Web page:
First the article.
Cash-strapped parents spoke in unified protest Saturday, blasting an MTA proposal that could yank free MetroCards from the hands of students.
"Please, please, please don't take this away," begged cleaning lady Barbara Harris, 43, whose 11-year-old son, John, is one of about 550,000 schoolkids who currently gets a free or discounted bus and subway pass.
"I am speaking for part-time working parents and we need this," Harris said. "A lot of us aren't making much money. It will mean some kids just not going to school."
The Daily News Saturday revealed exclusively that the MTA is toying with the idea of eliminating free MetroCards for hundreds of thousands of students.
Under the plan, students would have to fork over half-price fares beginning next year, and full fares starting in 2011, sources said.
"It's really unfair, half of those kids are from low-income families," said mom Lorraine Ayales, 47, from Kew Gardens, Queens. "The economy is really bad, rents are high and people are strapped for cash."
The state and the city used to cover the entire cost of the student MetroCard program, but slashed their combined funding to $90million a year in the mid-1990s.
The beleaguered MTA has been left to make up the shortfall ever since, and pays at least $70 million out of pocket to keep the program going. But with the agency's budget gap predicted to balloon to about $500 million, officials have been forced to find other ways to make up the difference.
"It's stupid," said Brittney Rojas, 13, as she walked down Bushwick Ave., in Brooklyn, with her three sisters. "If you live far away it means you can't afford to go to school."
"Some kids just won't go to school," her sister Chelsea, 12, chimed in. "Or some might have to walk outside in the winter and get sick."
The elimination of the freebies is just one of many budget-saving measures being discussed by MTA officials, including proposals to eliminate 21 local bus routes with low ridership.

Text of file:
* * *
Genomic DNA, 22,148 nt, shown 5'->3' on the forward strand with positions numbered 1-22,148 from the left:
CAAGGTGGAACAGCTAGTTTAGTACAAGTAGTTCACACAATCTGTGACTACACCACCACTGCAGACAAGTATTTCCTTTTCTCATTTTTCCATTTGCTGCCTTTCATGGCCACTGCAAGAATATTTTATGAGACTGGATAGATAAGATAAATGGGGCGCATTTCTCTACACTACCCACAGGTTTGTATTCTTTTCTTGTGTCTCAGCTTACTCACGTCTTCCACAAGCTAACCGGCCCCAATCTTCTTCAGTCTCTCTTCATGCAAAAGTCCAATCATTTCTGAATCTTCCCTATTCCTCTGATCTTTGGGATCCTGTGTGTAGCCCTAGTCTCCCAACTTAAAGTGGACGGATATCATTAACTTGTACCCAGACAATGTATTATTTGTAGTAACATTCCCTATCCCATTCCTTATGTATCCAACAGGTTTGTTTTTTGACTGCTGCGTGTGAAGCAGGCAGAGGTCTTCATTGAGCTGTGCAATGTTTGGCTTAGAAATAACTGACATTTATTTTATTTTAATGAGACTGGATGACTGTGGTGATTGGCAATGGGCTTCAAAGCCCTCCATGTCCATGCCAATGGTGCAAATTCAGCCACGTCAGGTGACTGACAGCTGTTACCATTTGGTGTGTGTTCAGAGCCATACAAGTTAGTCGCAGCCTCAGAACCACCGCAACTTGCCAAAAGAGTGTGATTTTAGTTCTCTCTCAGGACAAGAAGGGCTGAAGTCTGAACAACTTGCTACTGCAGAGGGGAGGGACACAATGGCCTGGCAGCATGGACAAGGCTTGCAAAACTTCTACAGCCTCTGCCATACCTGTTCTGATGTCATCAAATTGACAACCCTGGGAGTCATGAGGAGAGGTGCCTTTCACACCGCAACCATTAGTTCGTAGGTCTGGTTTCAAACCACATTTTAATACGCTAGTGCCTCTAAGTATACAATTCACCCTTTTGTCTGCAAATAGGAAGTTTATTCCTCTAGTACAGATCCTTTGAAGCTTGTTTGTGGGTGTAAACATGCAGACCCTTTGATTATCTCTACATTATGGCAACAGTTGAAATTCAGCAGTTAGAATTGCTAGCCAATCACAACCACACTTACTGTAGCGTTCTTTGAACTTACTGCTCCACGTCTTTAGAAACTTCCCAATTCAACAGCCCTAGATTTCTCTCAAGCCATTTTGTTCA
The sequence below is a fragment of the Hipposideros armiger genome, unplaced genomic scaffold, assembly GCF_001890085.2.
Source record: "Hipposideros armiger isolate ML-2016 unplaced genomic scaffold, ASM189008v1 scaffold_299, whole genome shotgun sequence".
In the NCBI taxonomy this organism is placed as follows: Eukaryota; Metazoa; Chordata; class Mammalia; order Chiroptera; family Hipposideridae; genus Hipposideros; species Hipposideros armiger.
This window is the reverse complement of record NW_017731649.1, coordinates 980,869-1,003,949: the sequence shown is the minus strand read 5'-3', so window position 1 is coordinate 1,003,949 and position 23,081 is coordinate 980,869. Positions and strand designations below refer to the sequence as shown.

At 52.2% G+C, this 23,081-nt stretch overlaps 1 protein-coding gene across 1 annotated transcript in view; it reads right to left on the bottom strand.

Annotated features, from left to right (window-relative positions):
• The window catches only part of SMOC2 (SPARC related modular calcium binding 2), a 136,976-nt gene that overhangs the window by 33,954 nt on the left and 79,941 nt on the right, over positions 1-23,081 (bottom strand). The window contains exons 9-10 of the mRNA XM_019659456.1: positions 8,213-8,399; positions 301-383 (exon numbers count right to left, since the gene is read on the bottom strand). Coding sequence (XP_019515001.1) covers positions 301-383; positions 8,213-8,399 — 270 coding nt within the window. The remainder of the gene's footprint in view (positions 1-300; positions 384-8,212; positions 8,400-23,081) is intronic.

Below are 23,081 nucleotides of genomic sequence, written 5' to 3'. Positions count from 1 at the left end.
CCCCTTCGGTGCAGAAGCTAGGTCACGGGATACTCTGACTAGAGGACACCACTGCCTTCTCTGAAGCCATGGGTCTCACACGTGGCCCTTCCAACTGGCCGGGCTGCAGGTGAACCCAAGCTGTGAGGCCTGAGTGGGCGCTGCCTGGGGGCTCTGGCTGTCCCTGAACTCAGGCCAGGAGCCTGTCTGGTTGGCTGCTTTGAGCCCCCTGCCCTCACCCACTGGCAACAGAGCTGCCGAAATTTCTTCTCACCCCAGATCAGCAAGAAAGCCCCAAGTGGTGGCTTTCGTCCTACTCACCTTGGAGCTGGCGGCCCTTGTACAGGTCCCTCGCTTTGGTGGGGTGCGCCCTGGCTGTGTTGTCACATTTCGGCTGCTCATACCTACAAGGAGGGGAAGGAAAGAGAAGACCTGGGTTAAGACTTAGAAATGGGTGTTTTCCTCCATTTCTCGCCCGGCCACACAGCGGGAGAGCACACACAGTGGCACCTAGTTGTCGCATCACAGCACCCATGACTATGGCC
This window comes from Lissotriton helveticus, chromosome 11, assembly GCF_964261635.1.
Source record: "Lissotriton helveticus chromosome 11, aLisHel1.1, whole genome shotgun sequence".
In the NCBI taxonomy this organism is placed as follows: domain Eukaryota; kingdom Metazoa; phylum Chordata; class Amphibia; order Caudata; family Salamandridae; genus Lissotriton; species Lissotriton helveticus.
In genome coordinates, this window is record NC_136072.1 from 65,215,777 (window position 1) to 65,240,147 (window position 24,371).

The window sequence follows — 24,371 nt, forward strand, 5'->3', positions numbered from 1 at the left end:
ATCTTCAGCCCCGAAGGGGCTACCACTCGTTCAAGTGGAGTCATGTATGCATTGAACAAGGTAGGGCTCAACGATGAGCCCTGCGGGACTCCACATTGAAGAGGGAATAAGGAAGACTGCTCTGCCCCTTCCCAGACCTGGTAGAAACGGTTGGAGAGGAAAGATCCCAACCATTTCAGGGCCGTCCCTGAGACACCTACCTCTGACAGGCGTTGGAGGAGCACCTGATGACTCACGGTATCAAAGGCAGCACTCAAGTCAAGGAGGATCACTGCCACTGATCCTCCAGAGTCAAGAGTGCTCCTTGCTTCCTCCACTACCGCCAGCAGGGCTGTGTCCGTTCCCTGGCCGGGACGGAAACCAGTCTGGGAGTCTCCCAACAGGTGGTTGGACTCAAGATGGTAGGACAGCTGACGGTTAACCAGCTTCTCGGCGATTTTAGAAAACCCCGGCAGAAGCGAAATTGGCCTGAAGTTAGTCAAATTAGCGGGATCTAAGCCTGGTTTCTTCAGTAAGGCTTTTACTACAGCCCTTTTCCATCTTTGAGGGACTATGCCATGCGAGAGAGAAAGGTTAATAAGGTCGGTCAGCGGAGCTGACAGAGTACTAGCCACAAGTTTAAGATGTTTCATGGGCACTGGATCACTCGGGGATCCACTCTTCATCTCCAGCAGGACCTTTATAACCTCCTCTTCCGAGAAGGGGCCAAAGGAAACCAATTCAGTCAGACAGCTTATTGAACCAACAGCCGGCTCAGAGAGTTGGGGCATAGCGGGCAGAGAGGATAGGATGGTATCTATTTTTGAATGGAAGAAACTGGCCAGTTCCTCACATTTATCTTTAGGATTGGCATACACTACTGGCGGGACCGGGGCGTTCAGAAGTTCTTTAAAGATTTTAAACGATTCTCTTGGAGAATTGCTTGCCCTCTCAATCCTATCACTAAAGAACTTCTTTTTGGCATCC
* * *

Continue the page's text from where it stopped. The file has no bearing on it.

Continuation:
"It would be a catastrophe," said Nateria Cannon, 17, an 11th-grader at Manhattan Village Academy who lives in Williamsburg, Brooklyn. "I think it's crazy. Parents are losing their jobs and the fare went up. They would have to work overtime."
Eligibility for a free or discounted MetroCard is determined by a student's age and how far he or she lives from school - not income.
Mayor Bloomberg's education reforms, which include eliminating neighborhood high schools in many parts of the city, mean the proposal will likely hit high school students hardest.
"If you're going to eliminate neighborhood high schools as the mayor has in most of the city, it's absolutely critical to have free transportation for kids, especially because children are required by law to go to school," said Clara Hemphill, author of a New School report on the city's new system of smaller high schools.
"Some kids are traveling up to 90 minutes by public transportation," Hemphill said. "There's absolutely no way to get there without the subway and bus."
Politicians were disturbed by the news Saturday.
"We've sunk to a new low," Manhattan Borough President Scott Stringer said.
"The MTA faces critically important budget challenges. But we cannot look for fixes by hurting the most vulnerable."
Read more: http://www.nydailynews.com/ny_local/200 ... z0Zcvmf1Uh
Now here's the Facebook group created in protest:
The group is growing, and fast. 99% of the posts are people wondering how they're going to get to school and where they're going to find an additional $4.50 per day.